Vapor barrier facing in transition room between heated & not areas?

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AcidWater

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Between the back wall of my garage and the heated basement area there is a small workshop room that does not have duct work (but the main duct runs thru the overhead, so some heat from that).

Both the garage & this room are damp. Block wall B is below grade & moisture comes from it.

This room is constructed from 2x4 frame & gypsum wallboard.
Wall "F" between the garage has fiberglass insulation with a foil vapor barrier, and the foil is on the "room" side.
Don't know what is in walls "w" if any until I cut a hole.
The overhead of the room also has this foil faced insulation, with the foil "down" and the fiberglass between the foil and the floor above.

Wondering if I should remove the vapor barrier to allow this room to "breath." Or put it the other way around.

B heated
B basement
B area
B wwwwwwww
B w....ROOM...w
B w.................door
BFFFF..door.b
B...................b
B......GAR-....b
B......AGE.....b
B...................b
B...................b
 

Dana

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I can't quite visualize your ASCII drawing, but as I understand it the insulated wall in question is between the unheated workroom and the garage (?), and that the foundation walls are NOT insulated?

Insulating the foundation walls appropriately for your climate zone and ventilating the workshop space with air from the fully conditioned basement zone would control the humidity in the workshop room.

Location and local climate matters. If you're in US climate zone 3 or higher it's appropriate to leave the foil facers on the room side of the room|garage partition, but in zones 1A & 2A it's worth flipping them around, with the foil on the garage side. If it's climate zone 1B or 2B it hardly matters unless you're air-conditioning the workshop to some ridiculously low temperature in summer.

DOE%20climate%20zone%20map.preview.jpg


Methods for insulating the foundation walls without creating a mold farm is also climate specific- where are you?

A low-wattage bath fan moving air from the conditioned basement to the room near the ceiling, with a small return grille near the floor works for ventilating the space- a continuous 20 cfm is enough. Bottom of the line 50cfm bath fans are really cheap to buy and do the trick but have low efficiency motors that gobble significant power when used continuously. The top of the line would be something like a Panasonic FV-05-11VKS1, which uses about 3 watts when set to it's lowest speed.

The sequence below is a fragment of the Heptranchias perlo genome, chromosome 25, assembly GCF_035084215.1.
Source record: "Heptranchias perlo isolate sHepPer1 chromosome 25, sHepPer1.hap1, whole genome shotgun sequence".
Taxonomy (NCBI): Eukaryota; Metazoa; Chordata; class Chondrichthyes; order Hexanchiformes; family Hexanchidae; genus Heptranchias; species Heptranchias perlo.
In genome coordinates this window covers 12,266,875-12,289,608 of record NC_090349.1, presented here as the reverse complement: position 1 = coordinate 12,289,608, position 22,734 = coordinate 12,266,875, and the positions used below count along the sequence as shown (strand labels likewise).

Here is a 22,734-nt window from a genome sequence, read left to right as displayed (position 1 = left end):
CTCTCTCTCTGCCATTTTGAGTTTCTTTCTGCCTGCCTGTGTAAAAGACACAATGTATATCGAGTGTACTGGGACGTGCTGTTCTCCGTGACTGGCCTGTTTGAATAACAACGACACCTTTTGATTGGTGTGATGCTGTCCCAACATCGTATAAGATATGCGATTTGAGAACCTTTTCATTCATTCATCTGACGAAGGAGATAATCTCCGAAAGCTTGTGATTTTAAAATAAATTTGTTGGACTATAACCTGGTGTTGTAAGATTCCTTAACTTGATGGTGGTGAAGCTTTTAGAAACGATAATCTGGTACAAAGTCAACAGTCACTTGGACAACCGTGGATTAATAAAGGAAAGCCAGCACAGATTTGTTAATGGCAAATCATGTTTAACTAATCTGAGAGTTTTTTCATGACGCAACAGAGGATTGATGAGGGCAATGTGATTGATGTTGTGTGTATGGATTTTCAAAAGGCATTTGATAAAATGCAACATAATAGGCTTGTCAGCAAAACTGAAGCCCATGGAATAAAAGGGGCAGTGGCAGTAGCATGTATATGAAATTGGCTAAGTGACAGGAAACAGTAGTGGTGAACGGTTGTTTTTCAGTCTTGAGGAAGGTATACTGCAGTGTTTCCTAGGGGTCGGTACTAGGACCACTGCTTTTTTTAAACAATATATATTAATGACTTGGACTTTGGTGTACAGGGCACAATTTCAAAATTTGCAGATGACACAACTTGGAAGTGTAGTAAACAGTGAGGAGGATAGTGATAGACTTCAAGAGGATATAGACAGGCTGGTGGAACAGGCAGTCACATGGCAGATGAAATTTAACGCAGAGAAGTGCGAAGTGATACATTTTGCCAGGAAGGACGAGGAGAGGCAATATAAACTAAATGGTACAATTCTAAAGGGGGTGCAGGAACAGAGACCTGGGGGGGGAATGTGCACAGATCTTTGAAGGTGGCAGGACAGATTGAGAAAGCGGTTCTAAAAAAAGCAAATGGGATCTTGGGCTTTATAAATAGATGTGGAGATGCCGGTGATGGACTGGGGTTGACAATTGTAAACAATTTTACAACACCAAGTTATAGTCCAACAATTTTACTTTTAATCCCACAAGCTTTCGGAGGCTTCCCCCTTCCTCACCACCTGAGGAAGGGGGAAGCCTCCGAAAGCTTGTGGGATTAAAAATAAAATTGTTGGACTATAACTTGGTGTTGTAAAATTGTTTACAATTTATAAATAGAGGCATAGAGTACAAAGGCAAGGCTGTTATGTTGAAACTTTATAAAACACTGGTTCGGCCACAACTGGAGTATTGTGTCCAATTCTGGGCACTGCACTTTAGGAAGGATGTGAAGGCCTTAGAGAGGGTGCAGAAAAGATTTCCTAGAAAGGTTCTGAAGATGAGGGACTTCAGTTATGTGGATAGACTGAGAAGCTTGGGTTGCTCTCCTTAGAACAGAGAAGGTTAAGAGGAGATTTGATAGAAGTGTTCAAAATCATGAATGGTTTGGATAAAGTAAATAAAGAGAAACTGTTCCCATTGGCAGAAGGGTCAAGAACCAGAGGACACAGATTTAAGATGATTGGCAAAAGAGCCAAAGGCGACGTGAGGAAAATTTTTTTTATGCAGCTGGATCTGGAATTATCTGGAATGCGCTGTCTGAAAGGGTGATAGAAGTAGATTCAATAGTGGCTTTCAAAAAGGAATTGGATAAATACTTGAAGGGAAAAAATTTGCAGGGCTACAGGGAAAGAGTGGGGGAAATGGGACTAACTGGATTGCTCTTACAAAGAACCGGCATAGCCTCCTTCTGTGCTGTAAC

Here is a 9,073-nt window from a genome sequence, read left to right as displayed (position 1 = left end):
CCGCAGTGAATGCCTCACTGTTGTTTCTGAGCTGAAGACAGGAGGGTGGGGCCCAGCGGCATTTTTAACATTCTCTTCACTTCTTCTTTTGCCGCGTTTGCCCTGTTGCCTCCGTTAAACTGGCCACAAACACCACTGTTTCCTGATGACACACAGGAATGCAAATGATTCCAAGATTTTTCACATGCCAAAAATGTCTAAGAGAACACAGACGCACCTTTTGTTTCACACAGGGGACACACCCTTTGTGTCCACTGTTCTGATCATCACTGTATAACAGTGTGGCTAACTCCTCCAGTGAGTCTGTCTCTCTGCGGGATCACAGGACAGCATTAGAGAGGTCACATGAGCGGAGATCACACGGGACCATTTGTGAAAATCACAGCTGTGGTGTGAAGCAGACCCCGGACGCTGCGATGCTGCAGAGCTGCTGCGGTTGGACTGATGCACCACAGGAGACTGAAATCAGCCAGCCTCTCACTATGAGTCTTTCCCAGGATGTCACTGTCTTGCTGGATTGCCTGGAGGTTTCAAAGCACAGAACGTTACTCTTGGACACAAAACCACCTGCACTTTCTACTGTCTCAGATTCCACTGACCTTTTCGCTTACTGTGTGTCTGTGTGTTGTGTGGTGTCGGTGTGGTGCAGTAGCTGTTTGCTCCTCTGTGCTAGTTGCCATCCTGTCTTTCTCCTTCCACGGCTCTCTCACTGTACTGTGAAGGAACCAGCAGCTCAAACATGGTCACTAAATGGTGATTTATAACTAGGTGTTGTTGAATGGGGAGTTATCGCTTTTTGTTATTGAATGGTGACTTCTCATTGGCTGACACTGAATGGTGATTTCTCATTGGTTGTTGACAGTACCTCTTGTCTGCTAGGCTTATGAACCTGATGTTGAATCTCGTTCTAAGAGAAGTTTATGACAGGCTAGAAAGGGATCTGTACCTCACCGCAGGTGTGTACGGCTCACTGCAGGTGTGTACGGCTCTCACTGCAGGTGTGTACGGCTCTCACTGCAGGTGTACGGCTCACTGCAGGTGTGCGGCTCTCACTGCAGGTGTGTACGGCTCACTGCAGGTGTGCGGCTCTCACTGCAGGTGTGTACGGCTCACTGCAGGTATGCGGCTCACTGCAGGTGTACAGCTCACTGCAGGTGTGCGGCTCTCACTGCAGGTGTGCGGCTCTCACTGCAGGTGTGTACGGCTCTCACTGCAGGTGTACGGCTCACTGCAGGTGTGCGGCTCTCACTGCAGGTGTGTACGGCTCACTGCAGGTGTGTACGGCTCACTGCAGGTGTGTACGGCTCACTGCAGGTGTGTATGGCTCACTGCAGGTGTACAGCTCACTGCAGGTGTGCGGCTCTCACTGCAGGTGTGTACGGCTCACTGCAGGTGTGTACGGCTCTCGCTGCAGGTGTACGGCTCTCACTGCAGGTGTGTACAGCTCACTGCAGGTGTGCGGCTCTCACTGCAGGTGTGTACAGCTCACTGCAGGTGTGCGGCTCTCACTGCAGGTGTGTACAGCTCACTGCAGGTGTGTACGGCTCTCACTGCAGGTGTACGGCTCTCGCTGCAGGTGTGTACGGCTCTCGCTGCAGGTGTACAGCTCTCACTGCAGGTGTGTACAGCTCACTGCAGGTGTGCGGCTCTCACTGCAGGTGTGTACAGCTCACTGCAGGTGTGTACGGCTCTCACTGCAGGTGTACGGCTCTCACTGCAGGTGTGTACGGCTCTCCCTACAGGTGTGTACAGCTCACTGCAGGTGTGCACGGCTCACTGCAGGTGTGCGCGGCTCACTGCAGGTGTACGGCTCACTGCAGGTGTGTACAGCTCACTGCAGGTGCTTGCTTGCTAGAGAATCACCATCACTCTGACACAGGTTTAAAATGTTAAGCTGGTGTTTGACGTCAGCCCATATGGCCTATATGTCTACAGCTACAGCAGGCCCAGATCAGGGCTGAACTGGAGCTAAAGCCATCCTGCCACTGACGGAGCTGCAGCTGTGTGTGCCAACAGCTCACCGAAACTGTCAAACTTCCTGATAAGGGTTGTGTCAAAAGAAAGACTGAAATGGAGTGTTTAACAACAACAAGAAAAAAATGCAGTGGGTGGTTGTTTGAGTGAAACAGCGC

AcidWater

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>as I understand it the insulated wall in question is between the unheated workroom and the garage (?),
yes
>and that the foundation walls are NOT insulated?
The garage portion of BBBB is block.
In the room there is gypsum and I think 2x4 space -- don't know if they put fiberglass in there or not. Need to cut a hole & see.

I'm in Zone 4A. I could cut a vent into the main duct and blow into the room from the ceiling -- but I hesitate to do that since I might unbalance the flow to the house. The room is kind of a dead air insulation area between the heated area & the garage. But if I create an "exit" vent into the house, it will blow moist & possibly moldy air into the house. If I create the exit vent into the garage, then I'm paying $$$ to heat or air condition the garage.

Forced hot air HVAC, but the downstairs has no vents except one in the unfinished basement area. The rec room to the right of the garage (not illustrated in the ASCII) has baseboard electric & a wood stove. Furnace is in upper left corner of my ASCII diagram. The main duct runs thru the ROOM & garage directly adjacent to interior block wall "bbbbbbb" in a chase made from gypsum wallboard with a piece of 3/4" white "popcorn" insulation board inside. I would like to insulate that chase with blown-in expanding foam but hesitate to prevent access if ever needed.

I've been reading this about "layering" the exterior wall for different climates vapor issues:
https://buildingscience.com/documents/digests/bsd-106-understanding-vapor-barriers
But it seems to cover only above-grade construction.

I think wall "BBBB" is just brick facing on block. Don't know if the brick is mortared directly to the block or if they left a drainage space. Did they use exterior foam insulation in 1966? I guess I should try to measure the overall thickness.

Looking at the house blueprint, I think this wall was intended to be mostly above grade, but they decided to build a retaining wall next to the driveway (leftwards of wall BBBB) & put in sandy fill to level out the front yard in front of the house on the garage side. I dug 5 bricks down and don't see any tar on the outside for waterproofing. So it might have been built as an above-grade wall & then they buried it.

I suppose that the best dampness solution is a French drain on the outside of wall BBBB but that will have to wait some months. That might be the only way to keep the dead air in the closed garage above the dew point.